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Companies are also working intensively on new concepts in the area of fiber-based packages, so as to satisfy the circular economy’s criteria for recyclability and the use of renewable materials without compromising product protection. For example, the first sealed paper packaging consists of mono-material paper instead of polymer film, making it completely recyclable. It is suitable for dry food like sugar, pasta, cereal or powder. With the new solution, food products can now also be packaged and sealed with vertical form fill seal (VFFS) machines, which translates into higher flexibility concerning the choice of format and packing style. Moreover, VFFS sealing delivers improved product protection and dust tightness. Thanks to the use of FSC- or PEFC-certified paper, this approach is truly sustainable – from the raw material to recycling – and offers a viable alternative to plastic for products with low barrier requirements.

Although the pharmaceutical industry faces more complex challenges given the high barrier requirements for its products, some secondary packaging concepts are already available that may prove to be visionary. When it comes to fragile products like syringes, vials and ampoules, as well as applicators such as insulin pens, conventionally a mix of materials has been used to ensure their safety. However, a new, tray folding carton made entirely of cardboard and featuring variable inlays could offer an alternative solution. Thanks to the use of a single packaging material, there is no more need for plastic trays. Consequently, there is also no need to separate different classes of materials during recycling, which translates into better sorting and more efficient recycling outcomes.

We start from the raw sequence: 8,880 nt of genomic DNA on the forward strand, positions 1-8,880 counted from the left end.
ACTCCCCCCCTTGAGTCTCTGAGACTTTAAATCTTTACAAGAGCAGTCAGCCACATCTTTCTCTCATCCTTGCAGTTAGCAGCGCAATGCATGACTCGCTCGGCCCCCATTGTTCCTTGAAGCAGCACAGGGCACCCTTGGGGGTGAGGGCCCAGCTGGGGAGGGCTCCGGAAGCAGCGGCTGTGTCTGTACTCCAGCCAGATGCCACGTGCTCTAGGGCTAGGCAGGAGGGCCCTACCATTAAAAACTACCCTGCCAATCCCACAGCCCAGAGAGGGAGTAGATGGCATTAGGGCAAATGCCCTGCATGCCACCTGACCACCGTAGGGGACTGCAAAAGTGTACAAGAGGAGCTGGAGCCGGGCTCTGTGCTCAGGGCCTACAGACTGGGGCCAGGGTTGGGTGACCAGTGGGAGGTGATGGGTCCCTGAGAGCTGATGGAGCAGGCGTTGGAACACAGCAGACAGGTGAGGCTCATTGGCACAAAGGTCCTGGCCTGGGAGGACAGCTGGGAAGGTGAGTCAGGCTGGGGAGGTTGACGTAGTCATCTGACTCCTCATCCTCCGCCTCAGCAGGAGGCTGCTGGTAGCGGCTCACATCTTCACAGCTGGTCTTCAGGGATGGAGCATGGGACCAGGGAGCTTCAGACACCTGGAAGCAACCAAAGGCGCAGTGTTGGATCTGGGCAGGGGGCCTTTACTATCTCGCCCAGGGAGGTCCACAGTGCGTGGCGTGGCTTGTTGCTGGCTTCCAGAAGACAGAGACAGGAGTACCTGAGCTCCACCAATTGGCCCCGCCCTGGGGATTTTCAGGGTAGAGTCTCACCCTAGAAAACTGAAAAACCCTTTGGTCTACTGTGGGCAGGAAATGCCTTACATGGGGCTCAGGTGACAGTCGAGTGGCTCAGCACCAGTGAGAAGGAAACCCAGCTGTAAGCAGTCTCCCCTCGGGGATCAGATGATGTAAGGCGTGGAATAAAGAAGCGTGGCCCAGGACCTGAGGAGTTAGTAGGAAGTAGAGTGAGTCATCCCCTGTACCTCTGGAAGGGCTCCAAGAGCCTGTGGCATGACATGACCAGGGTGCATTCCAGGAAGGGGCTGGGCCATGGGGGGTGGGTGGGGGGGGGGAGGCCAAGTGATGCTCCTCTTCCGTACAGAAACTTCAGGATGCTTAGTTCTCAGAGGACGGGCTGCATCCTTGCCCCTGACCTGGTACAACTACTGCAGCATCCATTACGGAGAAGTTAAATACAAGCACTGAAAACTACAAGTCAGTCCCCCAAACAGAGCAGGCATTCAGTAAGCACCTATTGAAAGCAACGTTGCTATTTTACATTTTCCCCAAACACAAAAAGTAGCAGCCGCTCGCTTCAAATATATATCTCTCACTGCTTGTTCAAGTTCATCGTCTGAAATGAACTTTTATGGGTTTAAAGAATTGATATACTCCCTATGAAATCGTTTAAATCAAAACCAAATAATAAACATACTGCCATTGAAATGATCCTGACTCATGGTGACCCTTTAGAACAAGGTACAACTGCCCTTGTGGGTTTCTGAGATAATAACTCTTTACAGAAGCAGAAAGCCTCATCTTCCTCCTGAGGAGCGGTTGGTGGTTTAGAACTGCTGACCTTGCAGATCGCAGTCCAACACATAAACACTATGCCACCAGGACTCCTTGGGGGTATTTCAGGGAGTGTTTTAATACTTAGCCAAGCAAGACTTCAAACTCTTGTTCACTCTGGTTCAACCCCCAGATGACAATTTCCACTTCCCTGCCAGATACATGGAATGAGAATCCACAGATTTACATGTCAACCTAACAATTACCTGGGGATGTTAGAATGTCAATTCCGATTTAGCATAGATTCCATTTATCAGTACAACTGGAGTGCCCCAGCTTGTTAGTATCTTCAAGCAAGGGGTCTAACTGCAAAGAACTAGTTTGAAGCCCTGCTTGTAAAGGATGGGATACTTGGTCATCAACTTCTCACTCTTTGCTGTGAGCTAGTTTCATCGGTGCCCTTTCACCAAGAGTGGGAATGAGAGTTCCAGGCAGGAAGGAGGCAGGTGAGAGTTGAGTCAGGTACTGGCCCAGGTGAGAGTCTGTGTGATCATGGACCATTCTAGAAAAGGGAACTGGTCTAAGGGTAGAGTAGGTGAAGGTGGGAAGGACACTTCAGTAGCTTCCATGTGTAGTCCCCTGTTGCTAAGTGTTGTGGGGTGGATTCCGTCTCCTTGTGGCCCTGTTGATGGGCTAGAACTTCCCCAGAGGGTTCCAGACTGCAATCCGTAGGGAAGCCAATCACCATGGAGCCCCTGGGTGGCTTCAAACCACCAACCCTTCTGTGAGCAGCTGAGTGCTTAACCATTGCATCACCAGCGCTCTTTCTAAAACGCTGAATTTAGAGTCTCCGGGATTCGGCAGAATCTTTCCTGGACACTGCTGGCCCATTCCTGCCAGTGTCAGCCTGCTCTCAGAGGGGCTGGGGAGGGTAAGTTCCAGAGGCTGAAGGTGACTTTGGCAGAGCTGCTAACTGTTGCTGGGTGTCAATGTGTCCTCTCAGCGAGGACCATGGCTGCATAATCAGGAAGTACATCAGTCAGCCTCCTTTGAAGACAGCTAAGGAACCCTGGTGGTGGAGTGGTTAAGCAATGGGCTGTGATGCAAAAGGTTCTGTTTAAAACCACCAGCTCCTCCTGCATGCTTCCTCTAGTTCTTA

Energy recovery during ongoing processes

Conserving resources is another key aspect of sustainability in the processing and packaging industry. In the energy-intensive pharmaceutical industry, for example, innovative energy recovery concepts are yielding significant savings. In the sterilization process, heating and cooling energy are recovered, which can mean up to 40 percent lower heating costs and 60 percent lower cooling costs. When it comes to ultra pure steam generation and distillation, the latest-generation systems use a preheater to reduce hot steam consumption by roughly 30 percent. In cleanroom production, up to 65 percent lower energy costs in connection with hot and cold water, steam and electricity can be achieved with the help of cutting-edge isolator technology depending on the air supply system used.

Keeping an eye on resource consumption with industry 4.0 

The latest software solutions in the area of digitization show how manufacturers can conserve resources with their existing machines and lines. Thanks to the progressive connectivity of production, we now enjoy access to more and more data, which can also be used for consumption analysis: sensors provide data, for instance on energy and compressed-air consumption, allowing us to analyze these parameters over a given timeframe. These often very different types of data can be bundled and analyzed on a single platform, and displayed in real-time on the Human Machine Interface (HMI) of a given machine or line. In this way, fluctuations, peak loads and irregularities can be identified – and effectively remedied.

Trinity of design, material and machine

Several different aspects are important in the context of selecting suitable packages and processes: in addition to cost efficiency, more attention is being paid to barrier properties, processability, mechanical requirements, quality, and compliance with regulations. In this regard, sustainability will become more and more important in the future. When it comes to developing new packaging concepts and systems, factors like recycling, energy and resource efficiency have already become an integral part of performance specifications. Leading processing and packaging machinery providers are already working closely together with their customers in various pilot projects to develop comprehensive solutions based on a trinity of design, material and machine.